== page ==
Recent studies show that many kids are reading ebooks on desktop computers. Beyond Android devices, will the app be available on the Web?
Yes! Yes! We’re going to have a Web version. Sooner rather than later. This app is [only] our first product. We have a team of 11 so we’re stretched a little thin right now…please know that the Web version is very much on my mind.
What are your goals in terms of universal access and library access? Not necessarily what’s in the works already, but what would you like to see?
I want this app to be ubiquitously available. And I know in order for that to happen we need to be A. platform agnostic and B. there have to be more tablets in the marketplace at affordable price points.
Won’t these kinds of changes take an exceptionally long time?
That’s because there’s a larger issue, isn’t there? The larger issue is the public will—and the private will—to get it done. If we fail to put a tablet computer in the hands of every child on this planet, we will have failed our responsibilities as the elders of this generation. That means that everybody, all the stakeholders, have to come to the table. All of the stakeholders. I mean the Apples, and the Samsungs and everybody. And the U.S. [Department of Education].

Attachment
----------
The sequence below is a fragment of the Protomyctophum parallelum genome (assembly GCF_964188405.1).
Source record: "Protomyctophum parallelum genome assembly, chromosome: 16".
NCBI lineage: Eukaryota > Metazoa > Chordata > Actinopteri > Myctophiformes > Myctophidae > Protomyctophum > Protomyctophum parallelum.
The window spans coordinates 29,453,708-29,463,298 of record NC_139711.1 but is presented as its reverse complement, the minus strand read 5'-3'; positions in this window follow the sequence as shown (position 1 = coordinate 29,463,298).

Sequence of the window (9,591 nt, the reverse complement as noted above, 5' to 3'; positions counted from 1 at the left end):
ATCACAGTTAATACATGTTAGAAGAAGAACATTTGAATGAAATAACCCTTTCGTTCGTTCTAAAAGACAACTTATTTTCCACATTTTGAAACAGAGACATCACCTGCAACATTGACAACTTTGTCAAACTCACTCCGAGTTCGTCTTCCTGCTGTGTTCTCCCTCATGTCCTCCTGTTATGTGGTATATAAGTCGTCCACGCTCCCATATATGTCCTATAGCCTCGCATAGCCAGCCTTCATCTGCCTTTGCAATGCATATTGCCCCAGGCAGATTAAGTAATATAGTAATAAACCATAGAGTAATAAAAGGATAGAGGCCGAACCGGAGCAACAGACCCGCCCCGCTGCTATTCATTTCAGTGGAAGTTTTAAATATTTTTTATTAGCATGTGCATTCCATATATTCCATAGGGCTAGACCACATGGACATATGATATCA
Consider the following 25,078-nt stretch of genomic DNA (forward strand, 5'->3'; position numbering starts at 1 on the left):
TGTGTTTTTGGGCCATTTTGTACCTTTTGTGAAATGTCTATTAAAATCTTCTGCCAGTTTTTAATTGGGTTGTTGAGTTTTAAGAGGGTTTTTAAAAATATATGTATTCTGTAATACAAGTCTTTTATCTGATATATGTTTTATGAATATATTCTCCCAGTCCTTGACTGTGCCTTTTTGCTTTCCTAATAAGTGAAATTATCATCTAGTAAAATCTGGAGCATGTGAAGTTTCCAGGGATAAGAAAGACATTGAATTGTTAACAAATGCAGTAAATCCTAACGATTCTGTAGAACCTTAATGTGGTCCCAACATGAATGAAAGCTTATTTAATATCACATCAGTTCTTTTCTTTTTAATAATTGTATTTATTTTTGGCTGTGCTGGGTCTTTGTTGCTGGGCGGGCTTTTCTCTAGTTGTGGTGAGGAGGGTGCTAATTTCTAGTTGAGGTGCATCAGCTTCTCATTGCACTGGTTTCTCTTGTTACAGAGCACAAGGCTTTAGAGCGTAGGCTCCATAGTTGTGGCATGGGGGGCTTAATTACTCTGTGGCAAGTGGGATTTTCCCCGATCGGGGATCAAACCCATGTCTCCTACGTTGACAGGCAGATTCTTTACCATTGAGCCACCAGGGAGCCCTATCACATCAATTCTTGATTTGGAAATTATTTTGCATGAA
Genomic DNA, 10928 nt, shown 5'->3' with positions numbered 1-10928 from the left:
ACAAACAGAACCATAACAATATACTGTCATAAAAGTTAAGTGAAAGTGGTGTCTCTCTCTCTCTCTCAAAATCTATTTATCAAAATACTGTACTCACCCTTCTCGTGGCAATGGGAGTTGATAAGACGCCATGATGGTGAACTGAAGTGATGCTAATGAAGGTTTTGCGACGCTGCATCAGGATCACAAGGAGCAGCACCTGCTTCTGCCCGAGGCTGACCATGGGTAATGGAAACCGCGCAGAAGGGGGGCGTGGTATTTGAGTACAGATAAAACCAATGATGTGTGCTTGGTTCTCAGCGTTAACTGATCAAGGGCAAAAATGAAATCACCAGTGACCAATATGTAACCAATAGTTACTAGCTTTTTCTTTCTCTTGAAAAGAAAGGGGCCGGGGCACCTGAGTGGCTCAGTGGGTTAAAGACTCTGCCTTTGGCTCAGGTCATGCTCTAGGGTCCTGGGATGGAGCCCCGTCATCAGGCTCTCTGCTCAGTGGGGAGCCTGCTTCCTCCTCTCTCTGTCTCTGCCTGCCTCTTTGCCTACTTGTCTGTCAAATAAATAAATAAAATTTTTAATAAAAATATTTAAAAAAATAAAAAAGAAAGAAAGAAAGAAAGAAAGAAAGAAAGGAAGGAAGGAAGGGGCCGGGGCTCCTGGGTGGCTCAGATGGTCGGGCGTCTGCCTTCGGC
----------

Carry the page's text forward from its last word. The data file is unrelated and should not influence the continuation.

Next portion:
Have you been working with teachers, the D.O.E, towards this goal?
Believe me, teachers are very much on my mind. I have regular conversations with [U.S. Secretary of Education] Arne Duncan. He is acutely aware of the government’s need to shift its priorities. I’ll say it, because he can’t: We’ve spent far too much money on the machinery of war over the last decade and a half. We have sacrificed at least one generation of American children because they have not been educated, according to a standard that America believes it should have. We have spent a lot of time, through No Child Left Behind, teaching to the test—as opposed to teaching to get kids turned on about learning. So there are some real significant challenges to universal access. And it’s not a question of which platform you’re on. It’s a question of, Do we have the will, the political will, to get it done?
So you are looking at the issue from a top-down approach?
I’m trying to do whatever I can to advance this cause. My mother was an English teacher. My older sister is a teacher. My son is in education, as are both of my nieces and my cousin. Education is the family business—and because I happen to have this platform, this bully pulpit, I’m going to use it.
Here’s the bottom line for me: I genuinely believe we have the ability to revolutionize the way we educate children. Seriously. It’s right there. And here’s how: Every culture on the planet has a tradition of storytelling. Take whatever information you want to disseminate, be it language, science, news, whatever. Embed it in storytelling, in the storytelling idioms that are native to the child. Put those interactive stories on tablet devices and we will revolutionize the way we teach children in this world.